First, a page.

The Financial Conduct Authority (FCA) has issued a warning to firms over their culture and governance in preparation for a new regime coming into effect on December 9, 2019.
The FCA has already rolled out the senior managers and certification regime to banks and insurance firms and is extending the regime to the 47,000 firms it regulates, including providers of consumer credit.
The aim of the senior managers and certification regime is to establish what the FCA describes as “healthy cultures and effective governance” in firms by encouraging greater individual accountability and establishing a new standard of personal conduct. Senior managers will be required to take responsibility not just for the decisions they make, but for how they influence others, the regulator said.
Under the regime, all senior managers must have a statement of responsibility – which should be clear enough for everyone to understand what activities the senior manager is responsible and accountable for in the business.
Larger and more complicated firms are must have “responsibility maps” showing how the various jurisdictions senior managers have.
The FCA published guidance in March to give firms practical assistance and information on preparing statements of responsibility and responsibilities maps.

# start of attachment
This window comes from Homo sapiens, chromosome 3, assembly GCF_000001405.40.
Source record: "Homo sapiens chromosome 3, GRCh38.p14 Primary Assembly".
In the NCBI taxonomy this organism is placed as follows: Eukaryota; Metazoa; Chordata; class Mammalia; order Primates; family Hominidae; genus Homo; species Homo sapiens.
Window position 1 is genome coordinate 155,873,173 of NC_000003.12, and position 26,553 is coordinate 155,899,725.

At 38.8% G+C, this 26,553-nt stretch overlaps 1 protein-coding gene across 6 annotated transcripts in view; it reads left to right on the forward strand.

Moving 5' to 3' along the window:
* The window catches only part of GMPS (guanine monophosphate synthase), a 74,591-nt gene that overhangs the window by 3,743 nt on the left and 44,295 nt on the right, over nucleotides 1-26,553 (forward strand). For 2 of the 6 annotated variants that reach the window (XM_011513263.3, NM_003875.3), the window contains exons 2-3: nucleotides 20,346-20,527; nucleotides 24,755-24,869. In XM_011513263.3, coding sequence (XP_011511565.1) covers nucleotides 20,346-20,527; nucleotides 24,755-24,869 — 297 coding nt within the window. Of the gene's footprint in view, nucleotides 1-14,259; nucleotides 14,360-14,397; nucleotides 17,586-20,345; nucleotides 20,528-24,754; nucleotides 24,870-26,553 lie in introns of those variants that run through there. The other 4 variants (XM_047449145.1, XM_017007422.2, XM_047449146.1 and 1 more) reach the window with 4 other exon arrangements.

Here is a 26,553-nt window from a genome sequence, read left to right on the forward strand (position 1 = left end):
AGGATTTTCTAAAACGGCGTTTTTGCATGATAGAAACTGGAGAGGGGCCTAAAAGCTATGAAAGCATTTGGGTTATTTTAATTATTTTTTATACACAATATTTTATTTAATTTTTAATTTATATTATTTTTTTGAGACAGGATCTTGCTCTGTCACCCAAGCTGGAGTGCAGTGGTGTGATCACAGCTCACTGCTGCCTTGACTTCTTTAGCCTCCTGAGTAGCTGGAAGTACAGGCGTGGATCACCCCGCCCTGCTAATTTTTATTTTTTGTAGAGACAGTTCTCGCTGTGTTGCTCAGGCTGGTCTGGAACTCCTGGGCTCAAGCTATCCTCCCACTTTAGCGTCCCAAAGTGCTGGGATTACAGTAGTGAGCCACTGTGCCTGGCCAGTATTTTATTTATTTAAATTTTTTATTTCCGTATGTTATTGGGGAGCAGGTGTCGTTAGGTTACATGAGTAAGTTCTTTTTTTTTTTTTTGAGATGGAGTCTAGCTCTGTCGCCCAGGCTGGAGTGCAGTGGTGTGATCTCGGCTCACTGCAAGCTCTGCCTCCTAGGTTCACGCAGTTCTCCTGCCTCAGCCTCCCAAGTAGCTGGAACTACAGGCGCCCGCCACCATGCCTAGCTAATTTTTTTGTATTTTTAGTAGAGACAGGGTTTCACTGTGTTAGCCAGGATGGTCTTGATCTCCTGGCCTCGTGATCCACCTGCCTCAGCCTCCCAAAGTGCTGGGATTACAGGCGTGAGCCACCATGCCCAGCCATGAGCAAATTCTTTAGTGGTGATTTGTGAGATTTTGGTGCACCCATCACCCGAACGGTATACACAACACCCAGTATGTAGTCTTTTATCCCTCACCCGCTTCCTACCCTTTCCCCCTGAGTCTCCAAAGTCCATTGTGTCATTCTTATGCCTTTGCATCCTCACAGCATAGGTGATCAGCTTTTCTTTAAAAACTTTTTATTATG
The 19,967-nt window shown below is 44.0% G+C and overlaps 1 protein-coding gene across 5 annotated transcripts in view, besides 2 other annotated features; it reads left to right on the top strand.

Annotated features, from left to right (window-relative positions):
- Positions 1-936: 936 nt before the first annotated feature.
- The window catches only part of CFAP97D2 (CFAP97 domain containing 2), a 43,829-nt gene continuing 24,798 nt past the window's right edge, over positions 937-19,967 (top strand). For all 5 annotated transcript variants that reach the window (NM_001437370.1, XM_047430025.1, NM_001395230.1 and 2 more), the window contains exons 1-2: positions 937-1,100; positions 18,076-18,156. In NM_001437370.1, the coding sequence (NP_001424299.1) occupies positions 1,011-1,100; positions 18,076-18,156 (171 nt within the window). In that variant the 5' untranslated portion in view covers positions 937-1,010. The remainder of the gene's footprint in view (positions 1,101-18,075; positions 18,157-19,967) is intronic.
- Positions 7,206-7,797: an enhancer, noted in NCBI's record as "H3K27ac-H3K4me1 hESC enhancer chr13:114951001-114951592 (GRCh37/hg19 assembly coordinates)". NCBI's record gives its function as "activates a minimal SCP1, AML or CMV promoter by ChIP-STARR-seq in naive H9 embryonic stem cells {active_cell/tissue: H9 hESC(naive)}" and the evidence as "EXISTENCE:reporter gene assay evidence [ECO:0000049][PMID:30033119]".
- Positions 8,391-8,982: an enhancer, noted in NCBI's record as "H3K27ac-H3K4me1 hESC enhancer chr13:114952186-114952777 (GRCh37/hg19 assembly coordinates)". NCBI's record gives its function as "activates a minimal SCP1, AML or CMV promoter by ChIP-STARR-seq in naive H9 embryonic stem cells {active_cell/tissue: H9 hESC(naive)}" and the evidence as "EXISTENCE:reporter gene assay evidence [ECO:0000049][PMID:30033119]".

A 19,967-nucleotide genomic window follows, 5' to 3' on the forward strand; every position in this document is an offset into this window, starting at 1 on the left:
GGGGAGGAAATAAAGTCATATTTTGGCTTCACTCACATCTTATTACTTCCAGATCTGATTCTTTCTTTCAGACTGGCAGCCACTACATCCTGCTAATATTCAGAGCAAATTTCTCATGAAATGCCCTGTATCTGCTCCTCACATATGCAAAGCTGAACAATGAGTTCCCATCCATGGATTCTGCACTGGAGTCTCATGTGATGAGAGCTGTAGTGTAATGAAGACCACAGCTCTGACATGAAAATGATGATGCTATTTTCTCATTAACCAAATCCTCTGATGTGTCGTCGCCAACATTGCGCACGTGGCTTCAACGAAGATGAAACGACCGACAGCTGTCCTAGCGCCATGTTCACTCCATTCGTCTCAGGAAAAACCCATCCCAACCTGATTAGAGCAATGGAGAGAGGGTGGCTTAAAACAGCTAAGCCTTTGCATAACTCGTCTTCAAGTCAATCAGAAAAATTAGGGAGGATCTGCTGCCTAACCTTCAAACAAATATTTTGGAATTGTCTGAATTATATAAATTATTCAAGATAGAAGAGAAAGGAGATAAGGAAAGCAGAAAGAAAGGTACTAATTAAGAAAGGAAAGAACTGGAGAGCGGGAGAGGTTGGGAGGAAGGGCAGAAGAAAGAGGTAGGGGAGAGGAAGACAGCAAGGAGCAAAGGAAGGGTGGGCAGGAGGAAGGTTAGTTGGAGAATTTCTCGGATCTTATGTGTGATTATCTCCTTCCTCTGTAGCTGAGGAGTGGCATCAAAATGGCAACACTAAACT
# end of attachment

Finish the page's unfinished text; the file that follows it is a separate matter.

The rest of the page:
It is hoped under the regime that all financial services staff will follow five conduct rules:
Jonathan Davidson, executive director of supervision - retail and authorisations at the FCA, said: “Senior leaders should view the regime as a catalyst to inspire positive culture change at their firms. The senior managers and certification regime is an important way to ensure that individuals at all levels within firms take personal responsibility for their actions.
“It is good for business when employees buy into a firm’s purpose, feel personal accountability and are inspired to speak up and to listen. This can be encouraged through the new conduct rules. This kind of culture supports a healthy and inclusive workplace for employees, innovation and sustainability, and thoughtful identification and mitigation of risk.”